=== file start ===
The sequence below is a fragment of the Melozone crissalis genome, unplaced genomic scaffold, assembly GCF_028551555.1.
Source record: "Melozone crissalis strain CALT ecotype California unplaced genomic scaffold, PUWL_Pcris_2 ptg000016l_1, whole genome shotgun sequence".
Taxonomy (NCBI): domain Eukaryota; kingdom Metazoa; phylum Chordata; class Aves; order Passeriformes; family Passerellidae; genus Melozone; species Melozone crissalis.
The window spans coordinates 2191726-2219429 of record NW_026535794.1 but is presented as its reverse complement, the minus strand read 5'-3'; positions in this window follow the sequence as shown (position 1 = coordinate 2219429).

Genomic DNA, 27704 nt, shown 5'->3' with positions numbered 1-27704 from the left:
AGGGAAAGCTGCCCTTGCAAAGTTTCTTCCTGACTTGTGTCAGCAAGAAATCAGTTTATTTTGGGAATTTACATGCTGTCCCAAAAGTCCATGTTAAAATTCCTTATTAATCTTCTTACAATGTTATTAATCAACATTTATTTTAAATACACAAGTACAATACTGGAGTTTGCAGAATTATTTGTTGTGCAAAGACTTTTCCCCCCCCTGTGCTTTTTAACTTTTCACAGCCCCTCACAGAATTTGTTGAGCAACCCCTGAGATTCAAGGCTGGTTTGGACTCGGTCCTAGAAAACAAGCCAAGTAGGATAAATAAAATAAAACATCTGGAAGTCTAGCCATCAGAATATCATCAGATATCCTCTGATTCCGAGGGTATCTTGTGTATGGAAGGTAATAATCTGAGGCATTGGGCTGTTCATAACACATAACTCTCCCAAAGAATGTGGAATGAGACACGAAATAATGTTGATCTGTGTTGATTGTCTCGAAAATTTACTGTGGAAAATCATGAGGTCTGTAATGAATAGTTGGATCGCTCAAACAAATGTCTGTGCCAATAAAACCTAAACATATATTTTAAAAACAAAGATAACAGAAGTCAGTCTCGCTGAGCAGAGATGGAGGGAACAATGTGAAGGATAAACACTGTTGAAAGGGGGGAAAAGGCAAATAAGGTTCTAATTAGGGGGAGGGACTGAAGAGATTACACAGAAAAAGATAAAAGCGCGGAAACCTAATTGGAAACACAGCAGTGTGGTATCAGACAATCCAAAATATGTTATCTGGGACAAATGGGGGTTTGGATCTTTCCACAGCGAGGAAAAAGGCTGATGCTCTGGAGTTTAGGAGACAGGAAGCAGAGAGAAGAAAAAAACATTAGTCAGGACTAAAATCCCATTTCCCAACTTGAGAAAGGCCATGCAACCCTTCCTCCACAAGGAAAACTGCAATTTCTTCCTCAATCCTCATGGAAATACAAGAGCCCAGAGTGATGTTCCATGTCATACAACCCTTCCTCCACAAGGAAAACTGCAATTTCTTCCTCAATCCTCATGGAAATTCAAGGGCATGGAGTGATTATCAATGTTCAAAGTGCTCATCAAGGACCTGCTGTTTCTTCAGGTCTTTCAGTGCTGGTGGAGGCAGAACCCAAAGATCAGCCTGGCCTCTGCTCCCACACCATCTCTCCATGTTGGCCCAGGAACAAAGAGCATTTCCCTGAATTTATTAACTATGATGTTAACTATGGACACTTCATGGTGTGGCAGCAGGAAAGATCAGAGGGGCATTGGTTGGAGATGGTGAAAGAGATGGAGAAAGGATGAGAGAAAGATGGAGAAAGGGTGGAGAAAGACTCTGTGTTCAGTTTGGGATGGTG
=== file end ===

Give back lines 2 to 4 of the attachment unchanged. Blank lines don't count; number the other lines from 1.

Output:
Source record: "Melozone crissalis strain CALT ecotype California unplaced genomic scaffold, PUWL_Pcris_2 ptg000016l_1, whole genome shotgun sequence".
Taxonomy (NCBI): domain Eukaryota; kingdom Metazoa; phylum Chordata; class Aves; order Passeriformes; family Passerellidae; genus Melozone; species Melozone crissalis.
The window spans coordinates 2191726-2219429 of record NW_026535794.1 but is presented as its reverse complement, the minus strand read 5'-3'; positions in this window follow the sequence as shown (position 1 = coordinate 2219429).